Richard Davis, 87, learns most of his baseball knowledge from reading the backs of trading cards.
The baseball fanatic, trading card collector and Army veteran can be found on Saturday mornings at the Federal Way Farmers Market. Sitting under a simple red canopy tent, Davis’s display table filled with trading cards reels in customers, who often return after a quick glance to purchase the trading card they couldn’t walk away without.
Davis was born and raised in San Francisco, which makes him a lifelong San Francisco 49ers fan, he said. He has been collecting for close to 50 years.
“I watched the good, the bad and the ugly with them,” he said, adding that his admiration for the 49ers started in 1947.
Decades ago, a friend gave Davis his first box of trading cards to start his collection. From then on, he sought cards from card shops, eBay and various trading shows.
All in all, his collection includes more than 100,000 cards. His sales range from 60 cents to $100 per card, depending on its rarity and notoriety.
His favorite card of his entire collection is a 1955 Leo Nomellini, an Italian-American Hall of Fame American football offensive and defensive tackle for the San Francisco 49ers and professional wrestler.
Regardless of the offering, Davis said, “No way, I’m not going to sell that.”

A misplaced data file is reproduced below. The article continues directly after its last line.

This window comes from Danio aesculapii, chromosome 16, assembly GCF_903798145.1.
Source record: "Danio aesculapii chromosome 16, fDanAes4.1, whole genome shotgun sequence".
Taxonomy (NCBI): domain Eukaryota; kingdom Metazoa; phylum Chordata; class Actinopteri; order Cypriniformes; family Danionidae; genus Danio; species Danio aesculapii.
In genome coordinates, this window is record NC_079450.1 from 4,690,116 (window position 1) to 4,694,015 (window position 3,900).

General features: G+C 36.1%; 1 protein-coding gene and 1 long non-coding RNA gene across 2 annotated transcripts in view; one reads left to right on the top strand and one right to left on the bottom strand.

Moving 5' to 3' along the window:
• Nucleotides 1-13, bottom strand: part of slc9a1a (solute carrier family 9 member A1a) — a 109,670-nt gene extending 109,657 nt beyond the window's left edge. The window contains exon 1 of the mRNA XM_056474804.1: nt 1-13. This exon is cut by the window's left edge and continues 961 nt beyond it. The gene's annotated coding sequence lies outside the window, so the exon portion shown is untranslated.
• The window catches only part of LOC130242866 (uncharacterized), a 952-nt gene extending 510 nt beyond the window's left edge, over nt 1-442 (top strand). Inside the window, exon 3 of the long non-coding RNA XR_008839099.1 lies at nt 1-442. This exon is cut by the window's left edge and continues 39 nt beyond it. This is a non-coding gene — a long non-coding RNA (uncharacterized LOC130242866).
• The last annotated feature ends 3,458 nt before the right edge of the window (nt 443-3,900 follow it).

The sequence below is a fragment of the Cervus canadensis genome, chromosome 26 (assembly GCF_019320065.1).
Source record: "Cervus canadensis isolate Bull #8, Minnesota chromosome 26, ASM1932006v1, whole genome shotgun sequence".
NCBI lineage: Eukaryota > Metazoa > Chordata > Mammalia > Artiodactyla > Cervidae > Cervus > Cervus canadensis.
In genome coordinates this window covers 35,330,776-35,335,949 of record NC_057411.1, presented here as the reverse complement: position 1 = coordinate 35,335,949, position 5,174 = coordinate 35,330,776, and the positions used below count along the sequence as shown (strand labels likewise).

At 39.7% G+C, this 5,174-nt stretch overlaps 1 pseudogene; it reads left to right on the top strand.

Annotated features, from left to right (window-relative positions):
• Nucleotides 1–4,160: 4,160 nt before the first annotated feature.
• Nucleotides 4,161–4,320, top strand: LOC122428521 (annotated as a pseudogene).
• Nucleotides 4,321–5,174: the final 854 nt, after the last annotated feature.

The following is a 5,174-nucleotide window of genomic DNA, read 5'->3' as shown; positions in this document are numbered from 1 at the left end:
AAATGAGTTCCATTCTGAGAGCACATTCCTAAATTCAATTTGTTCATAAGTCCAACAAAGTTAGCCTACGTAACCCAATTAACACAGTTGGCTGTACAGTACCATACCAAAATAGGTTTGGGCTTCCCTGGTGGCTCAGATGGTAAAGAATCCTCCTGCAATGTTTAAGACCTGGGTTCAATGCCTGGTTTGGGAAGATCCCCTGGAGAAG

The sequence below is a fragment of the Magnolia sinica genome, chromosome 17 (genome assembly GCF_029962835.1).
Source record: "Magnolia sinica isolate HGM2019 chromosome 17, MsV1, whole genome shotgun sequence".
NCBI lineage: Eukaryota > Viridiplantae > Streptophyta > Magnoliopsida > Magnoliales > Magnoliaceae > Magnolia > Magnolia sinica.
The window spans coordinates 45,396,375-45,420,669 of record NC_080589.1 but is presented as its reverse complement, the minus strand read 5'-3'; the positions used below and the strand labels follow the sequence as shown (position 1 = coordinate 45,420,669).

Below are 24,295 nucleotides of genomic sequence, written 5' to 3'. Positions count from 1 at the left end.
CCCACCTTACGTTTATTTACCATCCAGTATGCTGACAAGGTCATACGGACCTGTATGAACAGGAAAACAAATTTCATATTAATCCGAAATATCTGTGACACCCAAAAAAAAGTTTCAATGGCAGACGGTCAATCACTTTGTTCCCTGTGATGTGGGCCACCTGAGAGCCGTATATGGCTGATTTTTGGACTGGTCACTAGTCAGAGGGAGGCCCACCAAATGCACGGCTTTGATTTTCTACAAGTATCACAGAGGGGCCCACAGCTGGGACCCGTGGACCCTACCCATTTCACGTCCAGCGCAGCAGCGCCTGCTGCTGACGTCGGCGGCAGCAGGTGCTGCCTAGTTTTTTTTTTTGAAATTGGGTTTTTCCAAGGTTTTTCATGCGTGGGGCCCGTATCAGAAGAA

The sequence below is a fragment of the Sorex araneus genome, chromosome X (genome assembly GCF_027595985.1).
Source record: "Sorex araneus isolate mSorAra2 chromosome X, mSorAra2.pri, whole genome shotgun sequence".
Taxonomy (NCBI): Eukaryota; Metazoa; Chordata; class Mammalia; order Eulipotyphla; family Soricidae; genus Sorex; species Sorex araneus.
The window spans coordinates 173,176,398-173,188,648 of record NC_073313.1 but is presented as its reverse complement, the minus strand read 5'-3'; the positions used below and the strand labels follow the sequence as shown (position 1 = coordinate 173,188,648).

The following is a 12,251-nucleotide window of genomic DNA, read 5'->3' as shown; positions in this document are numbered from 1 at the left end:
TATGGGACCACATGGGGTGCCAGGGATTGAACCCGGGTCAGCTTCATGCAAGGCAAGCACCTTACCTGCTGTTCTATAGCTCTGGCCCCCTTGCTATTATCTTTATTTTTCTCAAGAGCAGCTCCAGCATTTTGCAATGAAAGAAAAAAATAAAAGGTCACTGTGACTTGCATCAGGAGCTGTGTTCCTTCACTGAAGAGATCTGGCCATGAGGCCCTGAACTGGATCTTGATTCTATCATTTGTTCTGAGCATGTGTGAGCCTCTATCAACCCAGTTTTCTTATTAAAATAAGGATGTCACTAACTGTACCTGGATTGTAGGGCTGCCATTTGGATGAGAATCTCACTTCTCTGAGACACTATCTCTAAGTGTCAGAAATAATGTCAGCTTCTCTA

For Davis, the card is tied to memories of his childhood in the 1940s watching his favorite team play at Kezar Stadium, an outdoor athletics stadium near the Golden Gate Park that served as the first home of the 49ers.
Originally opened in 1925, the stadium was constructed for $300,000 (about $4.37 million in 2019 dollars) and held nearly 60,000 fans.
Davis and his friends used to stand on apple boxes to peer into the stadium and watch the game. The building’s location in the middle of a residential area also allowed for hundreds of fans to sit on rooftops and watch the game from outside the stadium, according to a local knowledge piece by the blog San Franpsycho.
Kezar Stadium was also home to the Oakland Raiders for a brief period, and the first “alley-oop” in football history. The play, the first-ever of which Davis witnessed, occurs when the quarterback throws the ball high into the air and another player jumps up and catches it. It was developed in 1957 by San Francisco 49ers players Y.A. Tittle and R.C. Owens, according to the NFL.
When Davis was in his early teens, he used to stand outside the local bar and watch Leo “The Lion” Nomellini’s wrestling matches on the television through the window, as his family didn’t have a TV in their home.
At age 17, Davis enlisted in the U.S. Army for seven years. After, he and a few friends spent a couple years “bumming around,” he said, traveling to Idaho, Oregon and down to Mexico following odd jobs and new adventures.
Davis met his wife, Gale, in Berkeley, Calif., in 1959 and moved to Washington, where her parents resided, in 1961. The couple went on to have two kids, a daughter and a son together.
He owned a Kent-based tire company, Davis Tires, until 2000. Throughout his life, he traveled for card shows and made sales across the nation.
“I like being around people,” he said. “People are interesting.”
Another reason Davis enjoys socializing at the market is because the COVID-19 pandemic forced him into isolation and stopped his weekly schedules of playing bingo, cribbage and Yahtzee with friends.
At the market, people ooh and aah over the cards, sometimes sharing their reasons for idolizing their favorites with Davis. For him, it’s always about people — not profit.
“I sell the cards and use the money to buy more,” Davis said. “It’s not about the money.”